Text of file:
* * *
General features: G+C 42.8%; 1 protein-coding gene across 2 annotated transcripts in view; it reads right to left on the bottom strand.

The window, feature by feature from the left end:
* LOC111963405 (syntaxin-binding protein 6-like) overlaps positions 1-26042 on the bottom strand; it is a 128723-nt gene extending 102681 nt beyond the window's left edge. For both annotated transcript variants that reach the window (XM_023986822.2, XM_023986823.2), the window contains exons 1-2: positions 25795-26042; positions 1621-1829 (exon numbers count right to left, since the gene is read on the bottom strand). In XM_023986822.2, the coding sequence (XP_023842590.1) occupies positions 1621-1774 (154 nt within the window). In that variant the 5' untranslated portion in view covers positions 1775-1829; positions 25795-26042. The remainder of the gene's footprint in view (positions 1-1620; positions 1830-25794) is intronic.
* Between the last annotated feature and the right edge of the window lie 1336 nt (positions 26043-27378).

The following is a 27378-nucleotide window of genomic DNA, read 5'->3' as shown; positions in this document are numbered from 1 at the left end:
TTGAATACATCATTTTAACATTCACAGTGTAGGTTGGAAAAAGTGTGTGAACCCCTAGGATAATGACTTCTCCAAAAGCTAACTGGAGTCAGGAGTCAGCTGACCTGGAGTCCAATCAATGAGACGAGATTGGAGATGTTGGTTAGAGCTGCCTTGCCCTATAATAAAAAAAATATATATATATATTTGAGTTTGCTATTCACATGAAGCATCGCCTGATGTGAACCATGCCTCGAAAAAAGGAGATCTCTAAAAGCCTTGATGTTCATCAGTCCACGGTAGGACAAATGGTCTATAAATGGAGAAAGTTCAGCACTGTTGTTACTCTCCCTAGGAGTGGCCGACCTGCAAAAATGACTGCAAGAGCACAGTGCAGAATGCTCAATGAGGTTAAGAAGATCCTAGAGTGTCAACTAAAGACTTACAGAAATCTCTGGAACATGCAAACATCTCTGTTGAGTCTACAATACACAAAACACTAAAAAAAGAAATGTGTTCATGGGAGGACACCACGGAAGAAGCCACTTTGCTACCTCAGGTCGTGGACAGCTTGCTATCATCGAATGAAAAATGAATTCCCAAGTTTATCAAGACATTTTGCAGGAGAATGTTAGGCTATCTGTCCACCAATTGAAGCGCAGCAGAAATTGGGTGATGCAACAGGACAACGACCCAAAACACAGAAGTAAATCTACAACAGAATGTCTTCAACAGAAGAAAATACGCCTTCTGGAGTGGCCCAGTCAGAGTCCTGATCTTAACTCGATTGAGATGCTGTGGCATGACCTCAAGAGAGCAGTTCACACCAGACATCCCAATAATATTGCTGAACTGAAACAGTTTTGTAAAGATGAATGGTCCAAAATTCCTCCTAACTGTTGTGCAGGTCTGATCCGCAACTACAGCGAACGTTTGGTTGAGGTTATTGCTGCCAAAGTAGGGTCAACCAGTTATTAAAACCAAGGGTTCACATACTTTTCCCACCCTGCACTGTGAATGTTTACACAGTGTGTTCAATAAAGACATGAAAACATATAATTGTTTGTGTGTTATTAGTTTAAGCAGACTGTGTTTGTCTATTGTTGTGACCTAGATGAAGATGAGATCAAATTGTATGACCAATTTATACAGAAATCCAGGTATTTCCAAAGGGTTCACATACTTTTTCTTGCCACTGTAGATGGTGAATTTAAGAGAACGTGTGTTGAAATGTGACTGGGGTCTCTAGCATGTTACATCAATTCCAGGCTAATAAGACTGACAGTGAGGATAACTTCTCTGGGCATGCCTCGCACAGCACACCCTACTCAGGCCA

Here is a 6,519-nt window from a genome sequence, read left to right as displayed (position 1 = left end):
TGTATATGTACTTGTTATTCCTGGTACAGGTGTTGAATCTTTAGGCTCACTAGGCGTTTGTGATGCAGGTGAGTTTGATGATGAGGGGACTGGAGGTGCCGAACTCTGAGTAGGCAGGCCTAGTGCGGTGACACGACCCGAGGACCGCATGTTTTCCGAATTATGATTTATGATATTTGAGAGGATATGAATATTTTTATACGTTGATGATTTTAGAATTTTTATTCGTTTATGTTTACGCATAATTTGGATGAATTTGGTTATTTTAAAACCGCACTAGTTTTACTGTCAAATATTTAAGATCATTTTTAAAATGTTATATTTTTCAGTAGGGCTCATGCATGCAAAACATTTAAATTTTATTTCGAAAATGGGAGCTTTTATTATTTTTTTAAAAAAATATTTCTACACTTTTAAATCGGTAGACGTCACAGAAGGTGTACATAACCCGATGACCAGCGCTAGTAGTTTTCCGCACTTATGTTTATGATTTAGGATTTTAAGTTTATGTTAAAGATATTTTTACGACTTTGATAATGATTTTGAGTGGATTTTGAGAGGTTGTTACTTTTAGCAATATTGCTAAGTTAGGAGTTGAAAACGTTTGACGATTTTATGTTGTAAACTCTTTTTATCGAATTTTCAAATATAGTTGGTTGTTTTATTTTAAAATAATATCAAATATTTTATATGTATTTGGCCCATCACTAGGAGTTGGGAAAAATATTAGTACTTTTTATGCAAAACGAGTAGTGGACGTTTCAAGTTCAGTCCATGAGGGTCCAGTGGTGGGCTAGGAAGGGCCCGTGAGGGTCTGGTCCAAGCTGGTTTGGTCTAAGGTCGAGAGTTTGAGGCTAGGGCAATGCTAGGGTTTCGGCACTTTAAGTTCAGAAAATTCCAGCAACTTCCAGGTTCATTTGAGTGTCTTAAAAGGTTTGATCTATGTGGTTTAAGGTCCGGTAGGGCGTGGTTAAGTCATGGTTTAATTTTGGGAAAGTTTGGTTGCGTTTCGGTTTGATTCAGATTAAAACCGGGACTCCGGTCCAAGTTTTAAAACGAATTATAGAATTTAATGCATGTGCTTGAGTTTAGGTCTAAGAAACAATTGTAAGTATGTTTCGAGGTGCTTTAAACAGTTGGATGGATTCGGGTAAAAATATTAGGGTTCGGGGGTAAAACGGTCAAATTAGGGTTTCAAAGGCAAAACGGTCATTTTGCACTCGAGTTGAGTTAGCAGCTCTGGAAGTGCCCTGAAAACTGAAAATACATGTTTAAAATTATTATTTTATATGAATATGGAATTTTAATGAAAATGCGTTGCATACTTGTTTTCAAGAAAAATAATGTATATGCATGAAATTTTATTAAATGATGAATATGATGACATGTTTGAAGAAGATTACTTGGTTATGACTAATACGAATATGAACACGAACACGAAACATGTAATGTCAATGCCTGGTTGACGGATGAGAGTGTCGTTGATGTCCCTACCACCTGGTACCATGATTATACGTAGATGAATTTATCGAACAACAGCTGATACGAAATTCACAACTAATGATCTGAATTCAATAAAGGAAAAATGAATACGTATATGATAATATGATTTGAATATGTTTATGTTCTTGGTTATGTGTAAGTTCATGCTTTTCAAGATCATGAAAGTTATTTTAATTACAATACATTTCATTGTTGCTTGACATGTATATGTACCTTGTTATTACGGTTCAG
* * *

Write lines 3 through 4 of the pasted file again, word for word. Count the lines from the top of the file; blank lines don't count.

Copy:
* LOC111963405 (syntaxin-binding protein 6-like) overlaps positions 1-26042 on the bottom strand; it is a 128723-nt gene extending 102681 nt beyond the window's left edge. For both annotated transcript variants that reach the window (XM_023986822.2, XM_023986823.2), the window contains exons 1-2: positions 25795-26042; positions 1621-1829 (exon numbers count right to left, since the gene is read on the bottom strand). In XM_023986822.2, the coding sequence (XP_023842590.1) occupies positions 1621-1774 (154 nt within the window). In that variant the 5' untranslated portion in view covers positions 1775-1829; positions 25795-26042. The remainder of the gene's footprint in view (positions 1-1620; positions 1830-25794) is intronic.
* Between the last annotated feature and the right edge of the window lie 1336 nt (positions 26043-27378).